For the Love of Sunflowers

by | Mar 1, 2021 | Native Plants

Maximilian sunflower, Helianthus maximiliani

Maximilian sunflower (Helianthus maximiliani) PHOTO Wildflower Center

In a time filled with so much uncertainty, I’m sure most gardeners agree that the steady, cyclical shifts of nature and our gardens provide much needed reassurance and grounding. As the speckled pinks, blues and purples of spring meld into a sun-soaked yellow summer, plants assure us time marches on. During our brutal Central Texas summers and into fall, sunflowers are often a highlight. Especially now, their dependable resilience and beauty stand out amid a changing world. This sentiment, shared by much of the staff at the Wildflower Center, led to the sunflower being named our 2021 Wildflower of the Year.

As a horticulturist at the Center, native Maximilian sunflower (Helianthus maximiliani) has quickly become my favorite. The multiple golden-yellow sunflower heads lining the stem contrast well against the narrow, gray-green foliage. The tall, unbranched stalk lends itself to swaying gently with the wind. Native to the tallgrass prairie, Maximilian sunflower shines when planted alongside native clump grasses, such as big muhly (Muhlenbergia lindheimeri). I find that the most pleasing and successful garden beds allow plants to play the role they would naturally fill in the wild. Though it prefers moist soil, Maximilian sunflower, is extremely drought tolerant and actually grows tallest and strongest in unamended, less nutrient-dense soils.

Maximilian sunflower is one of over 20 species of sunflowers native to Texas. With so many to choose from, resources such as the Center’s Native Plants of North America database are essential. Its filters can narrow the search by a number of options: state, soil conditions, light requirements, etc. For example, the swamp sunflower (Helianthus angustifolius) and muck sunflower (Helianthus simulans) thrive in wet soil conditions; with this in mind, plantings in a boggy bed adjacent to a pond, or in swale or raingarden would do quite well. For interesting foliage, the silverleaf sunflower (Helianthus argophyllus) or sawtooth sunflower (Helianthus grosseserratus) both provide unique yet beautiful additions to a garden bed. And of course, there is the classic common annual sunflower (Helianthus annuus). With its attractive, iconic flower heads, branching growth habit and broad, dark green leaves, it is the emblematic species so widely loved.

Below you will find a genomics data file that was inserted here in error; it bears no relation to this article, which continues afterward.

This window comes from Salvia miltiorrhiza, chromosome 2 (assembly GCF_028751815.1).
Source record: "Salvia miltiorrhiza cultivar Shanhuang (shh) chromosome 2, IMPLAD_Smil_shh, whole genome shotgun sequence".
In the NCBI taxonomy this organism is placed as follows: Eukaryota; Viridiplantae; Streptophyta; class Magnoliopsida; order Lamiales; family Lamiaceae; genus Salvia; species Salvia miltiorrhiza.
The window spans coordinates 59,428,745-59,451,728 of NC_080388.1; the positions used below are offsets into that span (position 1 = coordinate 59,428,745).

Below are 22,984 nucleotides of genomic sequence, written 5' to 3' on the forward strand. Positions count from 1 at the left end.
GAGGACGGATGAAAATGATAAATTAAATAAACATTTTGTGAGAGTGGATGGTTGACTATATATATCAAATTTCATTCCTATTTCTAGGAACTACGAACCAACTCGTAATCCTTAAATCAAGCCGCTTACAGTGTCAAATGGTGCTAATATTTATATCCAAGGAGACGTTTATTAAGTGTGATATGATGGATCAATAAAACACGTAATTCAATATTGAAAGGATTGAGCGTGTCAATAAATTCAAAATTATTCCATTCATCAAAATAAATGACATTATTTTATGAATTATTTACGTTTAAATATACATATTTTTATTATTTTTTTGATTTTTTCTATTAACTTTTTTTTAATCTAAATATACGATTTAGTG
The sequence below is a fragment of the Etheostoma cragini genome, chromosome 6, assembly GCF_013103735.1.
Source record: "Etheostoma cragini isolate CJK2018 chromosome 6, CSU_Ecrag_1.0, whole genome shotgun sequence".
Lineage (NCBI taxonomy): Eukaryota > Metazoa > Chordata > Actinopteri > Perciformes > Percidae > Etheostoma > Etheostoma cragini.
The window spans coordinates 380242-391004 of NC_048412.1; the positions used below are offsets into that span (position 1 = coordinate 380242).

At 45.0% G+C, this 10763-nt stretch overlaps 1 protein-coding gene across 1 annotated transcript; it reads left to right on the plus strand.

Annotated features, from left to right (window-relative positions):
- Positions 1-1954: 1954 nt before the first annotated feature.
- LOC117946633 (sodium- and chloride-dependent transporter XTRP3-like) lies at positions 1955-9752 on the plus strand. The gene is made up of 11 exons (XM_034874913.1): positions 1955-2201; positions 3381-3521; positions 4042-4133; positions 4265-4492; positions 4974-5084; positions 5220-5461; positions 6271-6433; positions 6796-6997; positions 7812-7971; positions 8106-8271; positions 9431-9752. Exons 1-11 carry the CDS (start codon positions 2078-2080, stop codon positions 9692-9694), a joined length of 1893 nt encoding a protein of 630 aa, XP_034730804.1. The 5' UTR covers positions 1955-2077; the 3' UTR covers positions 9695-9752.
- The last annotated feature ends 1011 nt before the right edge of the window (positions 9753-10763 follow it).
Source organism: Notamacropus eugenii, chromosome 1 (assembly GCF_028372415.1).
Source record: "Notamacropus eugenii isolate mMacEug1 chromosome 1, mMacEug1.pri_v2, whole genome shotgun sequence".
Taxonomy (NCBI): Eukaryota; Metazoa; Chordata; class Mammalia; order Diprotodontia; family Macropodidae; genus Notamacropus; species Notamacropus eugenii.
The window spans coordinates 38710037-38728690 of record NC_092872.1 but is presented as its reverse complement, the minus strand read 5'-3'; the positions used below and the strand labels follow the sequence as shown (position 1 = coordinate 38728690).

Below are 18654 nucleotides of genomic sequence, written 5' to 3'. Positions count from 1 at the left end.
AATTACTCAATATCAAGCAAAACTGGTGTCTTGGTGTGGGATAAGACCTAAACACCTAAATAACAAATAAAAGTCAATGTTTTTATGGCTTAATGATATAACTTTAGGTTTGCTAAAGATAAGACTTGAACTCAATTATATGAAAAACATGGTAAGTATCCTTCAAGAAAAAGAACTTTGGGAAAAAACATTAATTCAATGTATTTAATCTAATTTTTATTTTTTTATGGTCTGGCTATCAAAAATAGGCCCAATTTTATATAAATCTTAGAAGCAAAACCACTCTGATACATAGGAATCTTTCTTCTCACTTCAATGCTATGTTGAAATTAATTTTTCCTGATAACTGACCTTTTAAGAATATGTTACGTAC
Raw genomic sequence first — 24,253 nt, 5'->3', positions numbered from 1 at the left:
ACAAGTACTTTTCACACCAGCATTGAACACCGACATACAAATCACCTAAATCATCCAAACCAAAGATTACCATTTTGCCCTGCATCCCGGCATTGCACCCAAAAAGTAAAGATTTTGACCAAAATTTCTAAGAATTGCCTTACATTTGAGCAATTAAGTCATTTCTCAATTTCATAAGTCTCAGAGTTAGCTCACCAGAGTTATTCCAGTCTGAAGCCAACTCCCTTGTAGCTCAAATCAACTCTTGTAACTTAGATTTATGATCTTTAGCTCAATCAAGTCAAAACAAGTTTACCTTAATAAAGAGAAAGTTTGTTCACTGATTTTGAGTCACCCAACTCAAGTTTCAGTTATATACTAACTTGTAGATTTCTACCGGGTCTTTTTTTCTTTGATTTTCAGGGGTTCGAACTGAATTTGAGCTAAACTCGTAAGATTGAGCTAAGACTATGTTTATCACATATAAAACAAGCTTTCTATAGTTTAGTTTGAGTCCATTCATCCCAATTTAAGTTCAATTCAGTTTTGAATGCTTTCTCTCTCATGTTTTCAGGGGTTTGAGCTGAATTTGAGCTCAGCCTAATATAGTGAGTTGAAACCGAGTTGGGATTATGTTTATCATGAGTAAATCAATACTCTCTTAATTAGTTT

Close up of a common sunflower (Helianthus annuus) with bottom petals cropped out of the shot

Common sunflower (Helianthus annuus) PHOTO Wildflower Center

As the name suggests, sunflowers are a sun-loving plant, although some species will tolerate more shade than others. In order to maximize the germination of seeds, a cold stratification period is recommended. To accomplish this, sow seed in early winter (mimicking the natural cycle of seed dispersal). Once established, perennial sunflowers, such as Maximilian sunflower, spread by rhizomes underground. In late fall to early spring, cut dormant plants down to the ground; then dig up rhizomes, separate them, and replant them to fill in holes or in a new garden altogether. Planted in fall, rhizomes will benefit from the late fall and winter rains and, depending on the year, may require only an initial watering when planted to thrive. Sunflowers are a versatile plant able to fill many garden design roles. They create a magnificent border at the back of a bed, look great planted along a fence, act as an effective hedge, or a favorite of mine — planted in between tall clump grasses.

Sunflowers, along with other members of Asteraceae, have a composite flower head. This means that each large (or small, in some species) floral head is not just one flower, but in fact made up of many — sometimes hundreds — of tiny flowers called florets. The size and shape of sunflower florets make them accessible to a wide range of pollinators. Additionally, the leaves of sunflowers are beneficial in providing larval food for several species of caterpillar. This combination makes sunflowers a pollinator super plant. And they support a wide array of wildlife beyond pollinators: Grain-eating birds, such as finches, feed on the seeds, and the tall plants provide shelter for brooding birds and small mammals. With all of these advantages in mind, not to forget the long-lasting exquisite blooms, it’s easy to see that sunflowers are a must-have for your native plant garden.

This article was originally written for the May/June 2021 issue of Texas Gardener magazine.